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Big Data Analytics Presentation for SQL Saturday Orlando

28 Sep

Thanks to all for joining my session on Big Data Analytics at Seminole State College in Sanford, FL for the SQL Saturday event. I’ve uploaded my slides to SlideShare here. Thanks again!  Best, Mark


Example of a Big Data Refinery with Pentaho Analytics and HP Vertica

27 Mar

When you look at building an enterprise Big Data Analytics architecture, the direction in which you lead in terms of design and technology choices should be driven top-down from business user requirements. The old axioms of BI & DW projects of the bad old days in the data warehouse world still hold true with today’s modern data architectures: your analytics solutions will only be a success if the business uses your solution to make better decisions.

As you piece together a pilot project, you will begin to see patterns emerge in the way that you collect, manage, transform and present the data for consumption. Forrester did a nice job of classifying these patterns in this paper called “Patterns in Big Data“. For the purposes of a short, simple blog post, I am going to focus on 1 pattern here: “Big Data Refinery” using a one of our Pentaho technology partners, HP Vertica, an MPP analytical database engine with columnar storage.

Two reasons for starting with that use case. First reason: the Forrester paper kindly references the product that I worked on as Technology Director for Razorfish called Fluent. You can read about it more at the Forrester link above or read one of my Slideshares on it here. Secondly, at the Big Data Techcon conferenence on April 1, 2014 in Boston, Pentaho will present demos and focus on this architecture with HP Vertica. So, seems like a good time to focus on Big Data Refineries as a Big Data Analytics data pattern for now.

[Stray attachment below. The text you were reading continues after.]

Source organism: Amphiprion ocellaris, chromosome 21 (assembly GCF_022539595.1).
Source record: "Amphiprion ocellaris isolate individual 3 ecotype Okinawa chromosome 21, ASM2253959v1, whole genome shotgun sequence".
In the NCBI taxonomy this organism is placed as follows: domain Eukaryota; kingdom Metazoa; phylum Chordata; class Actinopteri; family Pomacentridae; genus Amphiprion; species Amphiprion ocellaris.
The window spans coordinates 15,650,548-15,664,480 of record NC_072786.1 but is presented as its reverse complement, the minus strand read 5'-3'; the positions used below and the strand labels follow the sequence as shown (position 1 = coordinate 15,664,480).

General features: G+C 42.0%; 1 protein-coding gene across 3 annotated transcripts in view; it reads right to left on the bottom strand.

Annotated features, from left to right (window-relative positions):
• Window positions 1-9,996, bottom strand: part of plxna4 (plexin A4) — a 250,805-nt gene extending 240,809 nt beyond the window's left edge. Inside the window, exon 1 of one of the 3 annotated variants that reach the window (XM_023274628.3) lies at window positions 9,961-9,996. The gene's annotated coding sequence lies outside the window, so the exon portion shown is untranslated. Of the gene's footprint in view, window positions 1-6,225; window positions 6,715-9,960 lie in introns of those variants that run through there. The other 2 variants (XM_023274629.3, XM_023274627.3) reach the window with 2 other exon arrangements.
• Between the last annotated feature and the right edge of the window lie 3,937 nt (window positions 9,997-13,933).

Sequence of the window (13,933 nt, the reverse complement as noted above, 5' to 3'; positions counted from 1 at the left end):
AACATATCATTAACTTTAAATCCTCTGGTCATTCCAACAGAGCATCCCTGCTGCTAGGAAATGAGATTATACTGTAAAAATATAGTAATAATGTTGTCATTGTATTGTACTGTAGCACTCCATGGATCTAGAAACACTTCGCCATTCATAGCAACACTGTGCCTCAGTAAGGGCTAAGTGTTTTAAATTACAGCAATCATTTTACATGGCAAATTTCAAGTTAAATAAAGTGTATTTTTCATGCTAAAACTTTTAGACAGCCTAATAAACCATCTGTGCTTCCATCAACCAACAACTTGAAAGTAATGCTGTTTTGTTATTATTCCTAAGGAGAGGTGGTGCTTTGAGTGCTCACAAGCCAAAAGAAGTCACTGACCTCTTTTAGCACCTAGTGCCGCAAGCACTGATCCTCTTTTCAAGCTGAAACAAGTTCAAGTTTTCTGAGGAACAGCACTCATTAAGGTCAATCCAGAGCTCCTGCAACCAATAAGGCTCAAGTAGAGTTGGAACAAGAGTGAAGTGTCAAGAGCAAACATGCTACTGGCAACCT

Here is how Forrester describes Big Data Refinery:

The distributed hub is used as a data staging and extreme-scale data transformation platform, but long-term persistence and analytics is performed by a BI DMBS using SQL analytics

What this means is that you are going to use Hadoop as a landing zone for data and transformations, aggregations and data treatment while utilizing purpose-built platforms like Vertica for distributed schemas and marts with OLAP business analytics using a tool like Pentaho Analytics. The movement of data and transformations throughout this platform will need to be orchestrated with an enterprise-ready data integration like Pentaho Data Integration (Kettle) and because we are presenting analytics to the end user, the analytics tools must support scalable data marts with MDX OLAP capabilities.